Top 5 Mistakes Managers Make…With Underperformance
Many managers will have, at one stage or another, realised that an employee is not performing to the standard they expect. We list 5 of the most common mistakes to watch out for.
1. Avoiding the issue altogether
Some managers may not feel comfortable raising the issue with the employee. This is unhelpful both to the employer and to the employee. The manager will be suffering the effects of the employee’s poor performance and the employee, meanwhile, will be unaware that there is a problem and therefore has no hope of improving which, with constructive feedback, they may well have been able to do.
Ultimately, if matters reach the stage where the business is considering dismissing the employee due to performance concerns, it will be harder to demonstrate that the dismissal was fair if the manager has not been open about concerns in a constructive manner – for example, through the use of regular appraisals.
2. Not properly investigating the problem
Managers should look into the reasons behind underperformance and consider what the causes of it may be. For example, a perceived lack of efficiency may have more to do with an excessive workload or an inefficient system than with the employee him/herself. Equally, the cause may be that the employee is suffering from underlying ill health or an undisclosed disability.
3. Not giving the employee adequate opportunity to improve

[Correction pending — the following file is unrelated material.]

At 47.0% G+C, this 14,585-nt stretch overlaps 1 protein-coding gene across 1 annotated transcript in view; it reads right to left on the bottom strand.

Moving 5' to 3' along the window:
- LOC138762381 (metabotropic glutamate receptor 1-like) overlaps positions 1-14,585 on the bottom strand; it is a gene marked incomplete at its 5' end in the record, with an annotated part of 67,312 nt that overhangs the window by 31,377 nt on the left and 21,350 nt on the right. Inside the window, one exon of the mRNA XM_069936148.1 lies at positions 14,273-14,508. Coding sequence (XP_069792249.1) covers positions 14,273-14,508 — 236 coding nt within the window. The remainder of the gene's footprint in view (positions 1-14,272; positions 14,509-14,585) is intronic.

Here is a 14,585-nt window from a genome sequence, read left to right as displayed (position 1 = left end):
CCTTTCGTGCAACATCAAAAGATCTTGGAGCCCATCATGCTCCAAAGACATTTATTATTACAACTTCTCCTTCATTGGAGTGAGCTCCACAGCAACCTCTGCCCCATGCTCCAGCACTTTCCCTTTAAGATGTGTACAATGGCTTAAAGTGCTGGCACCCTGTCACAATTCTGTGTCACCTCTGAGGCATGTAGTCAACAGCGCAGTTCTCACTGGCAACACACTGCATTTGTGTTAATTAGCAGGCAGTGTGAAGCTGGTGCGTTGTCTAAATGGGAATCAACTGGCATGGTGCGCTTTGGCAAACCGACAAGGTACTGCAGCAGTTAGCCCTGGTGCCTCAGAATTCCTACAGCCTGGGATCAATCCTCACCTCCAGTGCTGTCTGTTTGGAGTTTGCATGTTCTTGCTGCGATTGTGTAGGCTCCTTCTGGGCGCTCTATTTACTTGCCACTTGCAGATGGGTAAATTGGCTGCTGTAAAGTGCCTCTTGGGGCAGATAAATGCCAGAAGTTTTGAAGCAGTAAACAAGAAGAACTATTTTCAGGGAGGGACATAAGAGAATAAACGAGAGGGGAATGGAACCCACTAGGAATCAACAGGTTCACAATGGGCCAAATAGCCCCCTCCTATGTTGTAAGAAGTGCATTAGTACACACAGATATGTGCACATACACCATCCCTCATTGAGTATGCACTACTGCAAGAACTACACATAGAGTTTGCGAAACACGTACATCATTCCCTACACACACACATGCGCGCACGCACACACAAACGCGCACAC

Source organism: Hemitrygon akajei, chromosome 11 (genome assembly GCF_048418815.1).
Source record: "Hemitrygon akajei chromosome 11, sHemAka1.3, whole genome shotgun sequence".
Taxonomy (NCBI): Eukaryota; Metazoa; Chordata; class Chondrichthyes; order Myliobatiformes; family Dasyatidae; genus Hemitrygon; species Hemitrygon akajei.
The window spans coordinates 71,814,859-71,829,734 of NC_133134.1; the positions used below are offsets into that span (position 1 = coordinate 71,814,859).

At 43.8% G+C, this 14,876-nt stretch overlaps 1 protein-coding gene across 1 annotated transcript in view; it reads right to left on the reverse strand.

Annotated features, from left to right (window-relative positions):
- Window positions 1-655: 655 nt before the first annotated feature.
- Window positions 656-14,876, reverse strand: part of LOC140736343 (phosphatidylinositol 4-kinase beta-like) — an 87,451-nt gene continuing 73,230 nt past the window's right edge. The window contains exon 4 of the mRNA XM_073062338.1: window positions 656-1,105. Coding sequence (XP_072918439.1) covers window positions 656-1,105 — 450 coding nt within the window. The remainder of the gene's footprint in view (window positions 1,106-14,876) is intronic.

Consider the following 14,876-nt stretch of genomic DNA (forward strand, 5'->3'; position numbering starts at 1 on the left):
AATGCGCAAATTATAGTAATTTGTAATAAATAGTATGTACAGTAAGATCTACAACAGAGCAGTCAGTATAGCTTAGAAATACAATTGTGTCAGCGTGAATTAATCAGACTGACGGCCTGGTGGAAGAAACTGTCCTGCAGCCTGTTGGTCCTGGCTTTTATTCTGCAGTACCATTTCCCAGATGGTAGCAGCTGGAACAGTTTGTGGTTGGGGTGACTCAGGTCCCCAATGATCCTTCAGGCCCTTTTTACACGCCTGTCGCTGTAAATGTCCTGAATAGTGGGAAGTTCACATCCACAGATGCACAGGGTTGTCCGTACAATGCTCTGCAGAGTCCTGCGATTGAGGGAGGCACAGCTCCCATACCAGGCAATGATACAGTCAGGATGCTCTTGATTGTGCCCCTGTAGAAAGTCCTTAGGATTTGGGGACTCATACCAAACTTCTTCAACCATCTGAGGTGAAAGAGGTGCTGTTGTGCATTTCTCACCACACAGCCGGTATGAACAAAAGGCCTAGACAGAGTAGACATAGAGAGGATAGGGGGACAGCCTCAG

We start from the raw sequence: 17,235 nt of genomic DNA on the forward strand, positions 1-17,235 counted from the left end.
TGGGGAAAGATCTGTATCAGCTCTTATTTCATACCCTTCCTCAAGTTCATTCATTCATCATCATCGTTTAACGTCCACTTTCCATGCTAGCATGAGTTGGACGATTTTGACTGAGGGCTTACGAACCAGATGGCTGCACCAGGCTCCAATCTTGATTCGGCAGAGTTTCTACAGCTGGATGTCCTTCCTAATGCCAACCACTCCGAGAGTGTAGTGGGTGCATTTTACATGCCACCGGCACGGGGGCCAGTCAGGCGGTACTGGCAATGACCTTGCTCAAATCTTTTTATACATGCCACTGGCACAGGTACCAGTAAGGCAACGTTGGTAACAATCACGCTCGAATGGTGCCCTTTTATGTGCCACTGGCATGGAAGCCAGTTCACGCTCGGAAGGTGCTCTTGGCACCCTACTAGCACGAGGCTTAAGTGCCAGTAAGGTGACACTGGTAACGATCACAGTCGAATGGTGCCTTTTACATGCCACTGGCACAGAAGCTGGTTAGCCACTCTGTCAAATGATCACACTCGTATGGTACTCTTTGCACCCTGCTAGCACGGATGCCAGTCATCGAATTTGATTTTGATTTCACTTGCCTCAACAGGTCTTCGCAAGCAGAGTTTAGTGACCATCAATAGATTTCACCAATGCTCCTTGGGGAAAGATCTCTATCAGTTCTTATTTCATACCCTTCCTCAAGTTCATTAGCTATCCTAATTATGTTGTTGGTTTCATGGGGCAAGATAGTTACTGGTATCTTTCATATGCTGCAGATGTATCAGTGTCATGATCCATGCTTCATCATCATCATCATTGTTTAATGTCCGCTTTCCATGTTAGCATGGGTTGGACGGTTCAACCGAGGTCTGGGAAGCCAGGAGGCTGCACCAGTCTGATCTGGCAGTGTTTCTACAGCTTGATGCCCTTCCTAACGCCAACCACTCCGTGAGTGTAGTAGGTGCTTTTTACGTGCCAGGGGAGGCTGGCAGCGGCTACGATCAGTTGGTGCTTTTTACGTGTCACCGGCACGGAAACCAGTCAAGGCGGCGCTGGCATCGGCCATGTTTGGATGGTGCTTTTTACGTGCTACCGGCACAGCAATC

Once a manager has told an employee that they consider there to be a problem, the employee will need to be given a reasonable amount of time to address it.
A performance improvement programme is the easiest way of achieving this. How long it should take is going to depend in part on the circumstances, though any timeline which is set out in the employer’s handbook should be adhered to.
If there is something the manager or the employer can do to help the employee improve their performance, such as offering support and guidance or training, it will usually be appropriate to do so.
4. Taking a premature decision to dismiss
Unless the employee’s poor performance is so severe as to constitute gross misconduct, it is not likely that dismissal would be a reasonable decision until a full performance improvement process has been undertaken.
Even then, it may not always be appropriate in the circumstances to dismiss the employee if they do not improve in the set timescale. Warnings are an alternative option and may be a more fitting sanction, especially if the employee has long service or has shown a conscious effort to improve.
5. Waiting too long
Most employees will go through a probationary period when they first join a new employer. This is designed to assess whether the relationship is a good fit for both parties and typically contracts provide a shorter notice period during this time to reflect that. This is an ideal time to tackle performance issues and, if a relationship is not going to work, bring the contract to an end.
In reality, employees do not qualify for protection from unfair dismissal until they have been employed for two years. It is typically much less onerous to manage underperforming employees before they have been there for this length of time (although employers should be mindful that employees do have other protections such as in relation to discrimination or whistleblowing).